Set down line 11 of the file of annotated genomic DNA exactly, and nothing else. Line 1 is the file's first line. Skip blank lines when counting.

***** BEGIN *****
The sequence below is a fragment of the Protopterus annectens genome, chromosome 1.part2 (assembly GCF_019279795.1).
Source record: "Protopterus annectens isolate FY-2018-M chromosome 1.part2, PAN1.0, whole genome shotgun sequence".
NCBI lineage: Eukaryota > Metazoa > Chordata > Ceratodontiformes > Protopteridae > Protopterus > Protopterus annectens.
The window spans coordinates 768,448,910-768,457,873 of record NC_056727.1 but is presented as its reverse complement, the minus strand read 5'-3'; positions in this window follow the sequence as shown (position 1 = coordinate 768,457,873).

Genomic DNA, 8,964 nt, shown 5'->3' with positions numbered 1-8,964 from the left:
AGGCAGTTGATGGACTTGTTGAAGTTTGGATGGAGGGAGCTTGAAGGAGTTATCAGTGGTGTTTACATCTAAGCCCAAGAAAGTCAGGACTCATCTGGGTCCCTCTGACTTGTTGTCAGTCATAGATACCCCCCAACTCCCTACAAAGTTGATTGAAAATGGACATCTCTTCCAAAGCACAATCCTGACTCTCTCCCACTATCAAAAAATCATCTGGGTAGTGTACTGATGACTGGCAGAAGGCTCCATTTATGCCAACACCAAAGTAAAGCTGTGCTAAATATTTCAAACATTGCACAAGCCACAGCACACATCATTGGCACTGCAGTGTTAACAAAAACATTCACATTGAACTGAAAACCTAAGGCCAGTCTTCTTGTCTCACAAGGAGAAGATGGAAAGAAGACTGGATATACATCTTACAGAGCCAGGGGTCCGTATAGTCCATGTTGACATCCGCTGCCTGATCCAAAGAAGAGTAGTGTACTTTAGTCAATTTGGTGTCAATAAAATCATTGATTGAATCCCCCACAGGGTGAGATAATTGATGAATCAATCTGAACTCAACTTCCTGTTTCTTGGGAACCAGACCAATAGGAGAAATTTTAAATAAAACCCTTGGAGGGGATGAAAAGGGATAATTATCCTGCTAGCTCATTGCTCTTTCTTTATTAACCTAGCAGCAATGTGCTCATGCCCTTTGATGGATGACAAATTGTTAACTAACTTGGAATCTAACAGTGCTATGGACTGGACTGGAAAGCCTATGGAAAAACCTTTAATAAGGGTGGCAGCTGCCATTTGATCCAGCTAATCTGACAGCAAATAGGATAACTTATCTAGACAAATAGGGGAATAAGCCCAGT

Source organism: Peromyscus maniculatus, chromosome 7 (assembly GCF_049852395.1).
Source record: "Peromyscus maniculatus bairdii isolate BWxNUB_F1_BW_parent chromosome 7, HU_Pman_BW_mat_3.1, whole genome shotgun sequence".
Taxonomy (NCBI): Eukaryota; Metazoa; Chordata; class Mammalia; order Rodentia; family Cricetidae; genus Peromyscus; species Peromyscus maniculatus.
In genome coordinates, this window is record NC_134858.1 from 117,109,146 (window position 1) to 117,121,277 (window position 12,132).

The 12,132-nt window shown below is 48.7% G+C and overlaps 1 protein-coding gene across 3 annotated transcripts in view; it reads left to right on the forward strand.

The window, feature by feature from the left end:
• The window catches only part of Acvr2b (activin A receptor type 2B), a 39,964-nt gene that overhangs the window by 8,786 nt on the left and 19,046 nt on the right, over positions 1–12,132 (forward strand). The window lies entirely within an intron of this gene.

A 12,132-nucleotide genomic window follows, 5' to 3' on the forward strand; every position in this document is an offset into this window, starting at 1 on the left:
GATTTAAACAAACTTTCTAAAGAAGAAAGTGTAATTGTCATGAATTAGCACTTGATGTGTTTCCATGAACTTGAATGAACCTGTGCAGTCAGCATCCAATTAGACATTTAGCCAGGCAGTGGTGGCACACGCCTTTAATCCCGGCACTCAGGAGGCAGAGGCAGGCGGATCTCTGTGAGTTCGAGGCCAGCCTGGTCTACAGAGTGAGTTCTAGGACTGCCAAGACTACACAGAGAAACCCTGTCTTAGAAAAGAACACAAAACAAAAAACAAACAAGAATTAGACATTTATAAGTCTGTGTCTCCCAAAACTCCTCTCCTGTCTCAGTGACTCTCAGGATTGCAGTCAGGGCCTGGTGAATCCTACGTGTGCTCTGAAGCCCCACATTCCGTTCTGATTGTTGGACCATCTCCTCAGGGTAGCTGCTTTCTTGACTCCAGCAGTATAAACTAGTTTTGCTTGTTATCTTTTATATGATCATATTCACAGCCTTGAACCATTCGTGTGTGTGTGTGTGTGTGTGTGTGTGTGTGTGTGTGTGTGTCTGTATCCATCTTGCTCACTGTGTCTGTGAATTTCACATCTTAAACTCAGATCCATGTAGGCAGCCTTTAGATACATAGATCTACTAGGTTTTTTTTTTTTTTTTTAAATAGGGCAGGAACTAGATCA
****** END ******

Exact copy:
The 12,132-nt window shown below is 48.7% G+C and overlaps 1 protein-coding gene across 3 annotated transcripts in view; it reads left to right on the forward strand.